Thursday, February 22, 2018

My unwritten book, Apples and Oranges

"Knowledge is classification"
John Dewey, 1925

For nearly fifty years, I collected notes for a book I titled Apples and Oranges: Intellectual Categories and Their History. I last added an item five years ago.

Sure, now that I'm retired, I could actually start writing the book, but it would take a lot of work, and I'm not sure how many people would be interested in it. The other day, I thought I should at least mention it here.

I began thinking about academic departments and majors, but I was also intrigued by the numbered section of Roget's Thesaurus, which I found fascinating. My 1962 edition has eight classes, each with numerous divisions and sub-sections — 1040 numbered entries in all. In the latest edition, there are six classes and 1000 entries. Clearly, there's some history to be told here.

Along the way, I learned about the trivium and quadrivium. I have notes on the history of encyclopedias and the Dewey Decimal System and the Library of Congress classifications.

I have lengthy excerpts (Thanks, Xerox!) of books on the subject by Langridge, Palmer, Herdman, Sayers, Hutchins, Amsler and Sowa; notes about books by Maltby, Ranganathan, and others; quotes from Aristotle, Kant, John Stuart Mill, Wells, Lenat, Landau, Fodor, and Lakoff.

Being a computer scientist, I added notes about clustering algorithms, taxonomies, and the rise and fall of categories and classes in the Smalltalk browser.

Friday, February 16, 2018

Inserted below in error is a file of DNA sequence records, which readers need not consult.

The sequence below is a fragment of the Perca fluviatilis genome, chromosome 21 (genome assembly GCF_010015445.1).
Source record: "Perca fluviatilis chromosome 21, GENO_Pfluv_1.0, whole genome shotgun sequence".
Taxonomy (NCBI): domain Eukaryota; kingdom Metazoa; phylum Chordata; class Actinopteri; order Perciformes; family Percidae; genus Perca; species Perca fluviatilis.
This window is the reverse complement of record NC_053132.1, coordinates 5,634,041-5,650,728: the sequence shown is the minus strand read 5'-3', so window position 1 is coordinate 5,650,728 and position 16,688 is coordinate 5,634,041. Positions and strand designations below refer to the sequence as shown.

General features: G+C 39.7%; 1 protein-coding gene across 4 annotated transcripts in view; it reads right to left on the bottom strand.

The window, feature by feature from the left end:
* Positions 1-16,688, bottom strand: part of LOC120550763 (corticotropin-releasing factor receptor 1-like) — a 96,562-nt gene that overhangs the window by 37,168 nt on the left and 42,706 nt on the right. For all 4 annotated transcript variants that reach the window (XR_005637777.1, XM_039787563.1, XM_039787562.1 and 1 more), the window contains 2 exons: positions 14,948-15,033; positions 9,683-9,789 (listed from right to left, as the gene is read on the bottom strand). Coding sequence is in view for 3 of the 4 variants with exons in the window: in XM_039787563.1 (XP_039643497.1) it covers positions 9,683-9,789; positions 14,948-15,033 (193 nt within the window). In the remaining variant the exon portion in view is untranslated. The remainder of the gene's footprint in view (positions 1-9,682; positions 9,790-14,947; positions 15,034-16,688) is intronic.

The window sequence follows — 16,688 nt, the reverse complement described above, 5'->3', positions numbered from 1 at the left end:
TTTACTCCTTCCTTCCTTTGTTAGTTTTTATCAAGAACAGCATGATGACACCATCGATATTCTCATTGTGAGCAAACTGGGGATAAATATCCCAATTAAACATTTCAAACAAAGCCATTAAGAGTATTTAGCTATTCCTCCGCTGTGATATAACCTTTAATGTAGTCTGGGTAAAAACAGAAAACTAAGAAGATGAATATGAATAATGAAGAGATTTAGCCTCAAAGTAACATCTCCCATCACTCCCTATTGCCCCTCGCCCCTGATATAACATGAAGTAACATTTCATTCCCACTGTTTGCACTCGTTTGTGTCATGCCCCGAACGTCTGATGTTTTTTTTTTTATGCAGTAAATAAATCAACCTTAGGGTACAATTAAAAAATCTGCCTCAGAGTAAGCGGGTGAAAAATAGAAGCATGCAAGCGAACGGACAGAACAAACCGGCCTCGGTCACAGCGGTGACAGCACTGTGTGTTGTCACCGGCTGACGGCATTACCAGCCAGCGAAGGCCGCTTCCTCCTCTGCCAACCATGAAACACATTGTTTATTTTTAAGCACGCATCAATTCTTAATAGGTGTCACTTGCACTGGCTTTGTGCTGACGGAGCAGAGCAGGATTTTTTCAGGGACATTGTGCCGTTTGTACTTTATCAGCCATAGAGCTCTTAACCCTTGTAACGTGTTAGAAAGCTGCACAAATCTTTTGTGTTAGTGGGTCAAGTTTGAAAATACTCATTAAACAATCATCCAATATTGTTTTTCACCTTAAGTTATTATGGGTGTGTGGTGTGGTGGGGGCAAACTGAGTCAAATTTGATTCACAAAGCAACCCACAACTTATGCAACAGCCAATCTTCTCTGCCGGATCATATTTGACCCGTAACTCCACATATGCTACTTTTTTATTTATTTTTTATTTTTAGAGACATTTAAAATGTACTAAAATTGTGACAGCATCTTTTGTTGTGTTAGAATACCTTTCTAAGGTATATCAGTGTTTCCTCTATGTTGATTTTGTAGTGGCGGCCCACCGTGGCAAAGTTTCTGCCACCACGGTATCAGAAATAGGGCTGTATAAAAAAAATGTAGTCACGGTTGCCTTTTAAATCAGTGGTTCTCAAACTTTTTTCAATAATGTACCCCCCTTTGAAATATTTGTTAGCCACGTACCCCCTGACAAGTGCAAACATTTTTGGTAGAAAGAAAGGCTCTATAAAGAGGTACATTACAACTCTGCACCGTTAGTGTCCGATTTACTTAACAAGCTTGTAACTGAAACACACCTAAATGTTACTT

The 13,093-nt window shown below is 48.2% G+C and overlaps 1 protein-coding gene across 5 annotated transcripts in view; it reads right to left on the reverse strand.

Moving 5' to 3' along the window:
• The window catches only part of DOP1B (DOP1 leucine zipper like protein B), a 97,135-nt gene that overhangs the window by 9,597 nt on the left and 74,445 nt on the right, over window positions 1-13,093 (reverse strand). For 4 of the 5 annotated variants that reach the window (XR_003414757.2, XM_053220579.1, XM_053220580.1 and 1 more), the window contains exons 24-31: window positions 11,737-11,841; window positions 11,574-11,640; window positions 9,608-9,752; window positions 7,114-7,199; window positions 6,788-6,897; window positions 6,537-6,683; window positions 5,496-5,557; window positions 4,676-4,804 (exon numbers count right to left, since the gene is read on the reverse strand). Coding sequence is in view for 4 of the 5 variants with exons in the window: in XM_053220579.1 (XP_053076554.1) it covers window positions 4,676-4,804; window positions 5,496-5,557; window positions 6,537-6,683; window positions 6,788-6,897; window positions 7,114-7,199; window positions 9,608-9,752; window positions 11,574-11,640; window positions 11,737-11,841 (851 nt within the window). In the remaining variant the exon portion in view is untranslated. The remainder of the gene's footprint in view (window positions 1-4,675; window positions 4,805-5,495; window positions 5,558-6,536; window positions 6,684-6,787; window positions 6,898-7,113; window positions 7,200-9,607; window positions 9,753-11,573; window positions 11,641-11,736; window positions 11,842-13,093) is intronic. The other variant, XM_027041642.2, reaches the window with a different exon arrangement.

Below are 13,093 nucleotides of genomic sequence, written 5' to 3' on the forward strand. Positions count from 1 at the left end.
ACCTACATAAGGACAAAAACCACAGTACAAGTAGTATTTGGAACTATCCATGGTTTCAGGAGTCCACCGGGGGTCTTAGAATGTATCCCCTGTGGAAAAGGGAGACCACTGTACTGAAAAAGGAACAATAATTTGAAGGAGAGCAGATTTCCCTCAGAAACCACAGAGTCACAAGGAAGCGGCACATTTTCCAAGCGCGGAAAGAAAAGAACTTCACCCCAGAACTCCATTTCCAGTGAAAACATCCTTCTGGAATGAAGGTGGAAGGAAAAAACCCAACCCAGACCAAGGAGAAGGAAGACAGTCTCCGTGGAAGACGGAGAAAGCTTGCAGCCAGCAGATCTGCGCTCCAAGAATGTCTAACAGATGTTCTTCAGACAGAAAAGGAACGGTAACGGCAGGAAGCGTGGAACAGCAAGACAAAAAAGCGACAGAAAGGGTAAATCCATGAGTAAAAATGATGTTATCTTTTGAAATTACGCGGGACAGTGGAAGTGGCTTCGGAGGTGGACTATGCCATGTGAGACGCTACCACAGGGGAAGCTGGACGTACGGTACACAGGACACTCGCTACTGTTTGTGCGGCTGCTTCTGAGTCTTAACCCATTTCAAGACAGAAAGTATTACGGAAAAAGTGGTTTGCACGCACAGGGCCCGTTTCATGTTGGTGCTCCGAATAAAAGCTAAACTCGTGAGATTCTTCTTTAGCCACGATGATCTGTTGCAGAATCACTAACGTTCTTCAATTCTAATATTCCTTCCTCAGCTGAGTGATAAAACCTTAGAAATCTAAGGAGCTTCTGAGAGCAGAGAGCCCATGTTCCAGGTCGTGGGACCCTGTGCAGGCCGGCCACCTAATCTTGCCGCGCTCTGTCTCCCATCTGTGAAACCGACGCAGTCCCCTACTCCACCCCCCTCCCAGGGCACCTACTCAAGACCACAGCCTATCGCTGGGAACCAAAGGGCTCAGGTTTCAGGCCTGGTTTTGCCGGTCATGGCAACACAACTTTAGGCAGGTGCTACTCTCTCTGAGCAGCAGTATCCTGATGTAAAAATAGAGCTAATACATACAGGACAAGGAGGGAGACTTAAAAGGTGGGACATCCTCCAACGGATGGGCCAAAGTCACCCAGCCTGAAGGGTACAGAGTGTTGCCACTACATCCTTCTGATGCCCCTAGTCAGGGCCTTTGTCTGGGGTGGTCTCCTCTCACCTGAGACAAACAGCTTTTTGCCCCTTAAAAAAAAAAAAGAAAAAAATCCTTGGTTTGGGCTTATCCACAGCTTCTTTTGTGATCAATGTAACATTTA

Autographs ― Dave Eggers

Dave Eggers' most recent book, The Monk of Mokha is about Mokhtar Alkhanshali, a young Yemeni American who becomes a coffee entrepreneur. Both of them were scheduled to speak at the Los Angeles central library last night.

I'm not a coffee drinker, and I'm not very interested in that book, but I went hoping to hear Eggers and get his autograph. I was only partly successful, and not the part you might expect.

Eggers got stuck in transit, and didn't arrive until after the talk! Alkhanshali spoke for nearly an hour. It was mildly interesting. Eggers arrived just in time to sign books, and most people had multiple books for him to autograph. Plus, he first talked to some of the library staff, then to the two people who had spoken briefly before Alkhanshali.

They were serving special coffee at the reception, and I hear it was very good, but there were long lines for that, and I really didn't want to have coffee late at night, so I didn't stand in line.

I'm glad I got the autograph, and I look forward to reading the book, but I still felt that most of the evening was a waste of my time.

(Index of autographs)

Monday, January 29, 2018

Scholar Stones

Impression of Shengshan 2, 2015
by Zhao Meng